Lately, there’s been an explosion in wearable technology, like human exoskeletons, which are being developed to help those with disabilities. Most of us might imagine human exoskeletons to look robotic, like something out of Transformers or Iron Man–hard, clunky, metal attachments to the arms and legs.

That might be fine for adults, but for babies and toddlers with developmental delays, designing comfortable, appealing exoskeletons is a challenge.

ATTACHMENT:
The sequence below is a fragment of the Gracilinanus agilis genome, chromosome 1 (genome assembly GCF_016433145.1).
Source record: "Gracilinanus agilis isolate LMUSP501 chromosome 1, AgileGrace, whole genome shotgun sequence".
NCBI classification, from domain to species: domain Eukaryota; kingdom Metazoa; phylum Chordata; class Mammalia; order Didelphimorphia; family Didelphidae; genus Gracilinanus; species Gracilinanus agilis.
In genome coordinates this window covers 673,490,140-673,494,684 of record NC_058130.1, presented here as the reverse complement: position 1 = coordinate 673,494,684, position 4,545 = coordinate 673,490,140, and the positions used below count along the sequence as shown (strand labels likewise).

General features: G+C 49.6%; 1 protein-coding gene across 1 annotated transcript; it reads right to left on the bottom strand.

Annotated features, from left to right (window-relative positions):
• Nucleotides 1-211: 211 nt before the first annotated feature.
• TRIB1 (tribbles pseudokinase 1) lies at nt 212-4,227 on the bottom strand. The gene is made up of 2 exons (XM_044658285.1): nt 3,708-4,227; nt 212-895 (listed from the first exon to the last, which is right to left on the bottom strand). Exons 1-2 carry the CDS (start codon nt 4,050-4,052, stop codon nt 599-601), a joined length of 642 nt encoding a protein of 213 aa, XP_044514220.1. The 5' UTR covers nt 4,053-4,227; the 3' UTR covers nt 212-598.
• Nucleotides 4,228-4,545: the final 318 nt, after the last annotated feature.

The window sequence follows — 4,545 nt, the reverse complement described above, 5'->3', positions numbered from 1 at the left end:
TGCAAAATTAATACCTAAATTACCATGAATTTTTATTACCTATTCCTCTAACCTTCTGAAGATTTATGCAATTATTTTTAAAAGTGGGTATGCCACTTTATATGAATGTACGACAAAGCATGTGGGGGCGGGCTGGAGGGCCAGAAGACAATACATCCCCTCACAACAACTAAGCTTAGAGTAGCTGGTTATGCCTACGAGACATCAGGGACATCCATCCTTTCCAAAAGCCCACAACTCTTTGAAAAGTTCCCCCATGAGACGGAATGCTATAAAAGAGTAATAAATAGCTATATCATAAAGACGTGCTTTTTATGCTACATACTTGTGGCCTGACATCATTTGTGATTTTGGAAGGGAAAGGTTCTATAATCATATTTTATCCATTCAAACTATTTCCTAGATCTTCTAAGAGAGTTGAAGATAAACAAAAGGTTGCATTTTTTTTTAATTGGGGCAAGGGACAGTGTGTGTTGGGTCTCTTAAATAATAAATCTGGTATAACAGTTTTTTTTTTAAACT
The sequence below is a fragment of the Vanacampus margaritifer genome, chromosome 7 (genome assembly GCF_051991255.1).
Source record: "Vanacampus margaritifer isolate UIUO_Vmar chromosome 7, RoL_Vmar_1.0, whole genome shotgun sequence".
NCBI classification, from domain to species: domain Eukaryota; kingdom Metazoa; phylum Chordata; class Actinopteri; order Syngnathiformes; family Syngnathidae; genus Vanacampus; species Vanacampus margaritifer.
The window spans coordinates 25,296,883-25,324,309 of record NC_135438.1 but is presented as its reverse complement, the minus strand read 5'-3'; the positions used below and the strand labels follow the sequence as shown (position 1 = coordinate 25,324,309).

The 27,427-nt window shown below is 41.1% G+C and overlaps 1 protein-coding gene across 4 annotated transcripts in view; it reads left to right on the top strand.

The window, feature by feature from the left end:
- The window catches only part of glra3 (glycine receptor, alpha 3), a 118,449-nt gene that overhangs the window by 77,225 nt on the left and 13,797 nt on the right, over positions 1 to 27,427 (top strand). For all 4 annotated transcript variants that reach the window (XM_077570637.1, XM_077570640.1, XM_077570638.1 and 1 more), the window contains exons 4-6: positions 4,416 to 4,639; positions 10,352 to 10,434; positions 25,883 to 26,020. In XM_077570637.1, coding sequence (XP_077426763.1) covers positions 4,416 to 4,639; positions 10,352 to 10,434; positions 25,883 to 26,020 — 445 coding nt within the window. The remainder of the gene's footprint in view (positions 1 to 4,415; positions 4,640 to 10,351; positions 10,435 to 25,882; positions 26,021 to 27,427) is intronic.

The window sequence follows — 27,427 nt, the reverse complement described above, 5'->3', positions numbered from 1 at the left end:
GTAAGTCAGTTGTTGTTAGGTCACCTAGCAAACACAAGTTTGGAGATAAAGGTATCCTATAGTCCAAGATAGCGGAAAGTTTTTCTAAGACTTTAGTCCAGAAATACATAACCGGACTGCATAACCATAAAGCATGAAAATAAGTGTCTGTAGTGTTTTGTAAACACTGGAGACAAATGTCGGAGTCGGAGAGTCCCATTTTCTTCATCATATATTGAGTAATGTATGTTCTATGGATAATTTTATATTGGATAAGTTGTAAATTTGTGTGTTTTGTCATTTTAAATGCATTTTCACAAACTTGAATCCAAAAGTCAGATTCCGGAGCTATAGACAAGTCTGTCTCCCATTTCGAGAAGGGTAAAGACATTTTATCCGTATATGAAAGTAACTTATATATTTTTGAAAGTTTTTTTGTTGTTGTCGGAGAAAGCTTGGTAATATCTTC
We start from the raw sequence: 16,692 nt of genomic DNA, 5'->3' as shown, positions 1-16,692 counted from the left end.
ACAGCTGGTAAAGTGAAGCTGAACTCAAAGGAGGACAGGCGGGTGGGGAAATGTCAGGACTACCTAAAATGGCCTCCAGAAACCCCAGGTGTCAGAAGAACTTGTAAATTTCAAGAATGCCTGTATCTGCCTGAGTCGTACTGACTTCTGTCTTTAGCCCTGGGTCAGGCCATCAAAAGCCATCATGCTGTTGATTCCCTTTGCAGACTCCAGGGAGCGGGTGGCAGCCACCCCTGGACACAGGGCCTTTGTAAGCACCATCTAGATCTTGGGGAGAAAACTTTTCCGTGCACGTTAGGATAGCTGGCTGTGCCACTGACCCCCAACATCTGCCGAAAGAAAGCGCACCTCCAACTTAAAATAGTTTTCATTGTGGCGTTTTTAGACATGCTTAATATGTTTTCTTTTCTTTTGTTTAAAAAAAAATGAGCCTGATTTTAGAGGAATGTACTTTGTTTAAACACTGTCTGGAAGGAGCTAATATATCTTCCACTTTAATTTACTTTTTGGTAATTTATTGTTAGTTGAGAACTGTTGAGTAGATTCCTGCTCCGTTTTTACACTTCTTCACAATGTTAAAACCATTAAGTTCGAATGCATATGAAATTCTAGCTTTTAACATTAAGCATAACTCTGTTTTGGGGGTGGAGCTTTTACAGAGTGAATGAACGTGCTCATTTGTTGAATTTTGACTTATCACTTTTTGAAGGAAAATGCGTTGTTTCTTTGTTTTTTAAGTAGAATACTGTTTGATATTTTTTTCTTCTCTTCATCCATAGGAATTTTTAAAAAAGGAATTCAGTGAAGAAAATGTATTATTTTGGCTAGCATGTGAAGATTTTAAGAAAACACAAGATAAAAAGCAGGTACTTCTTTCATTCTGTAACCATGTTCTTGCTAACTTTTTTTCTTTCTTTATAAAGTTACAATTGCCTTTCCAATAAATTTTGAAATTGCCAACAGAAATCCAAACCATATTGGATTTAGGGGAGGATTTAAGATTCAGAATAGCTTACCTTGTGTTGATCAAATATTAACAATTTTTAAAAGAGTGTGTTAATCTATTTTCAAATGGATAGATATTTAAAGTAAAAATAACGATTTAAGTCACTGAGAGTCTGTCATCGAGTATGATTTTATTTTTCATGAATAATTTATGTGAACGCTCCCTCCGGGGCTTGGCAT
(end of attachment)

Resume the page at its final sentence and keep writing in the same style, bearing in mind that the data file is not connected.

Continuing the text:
Delaware Public Media’s Eli Chen takes us into a laboratory — where researchers are creating exoskeletons for infants that are fashionable and functional.

When I met Sarah Grace, she was 14 months old. And she was surrounded by colorful toys and smiling women. One of them was Michele Lobo, a physical therapy researcher at University of Delaware. Read more on Delaware Public Media.

Skip to content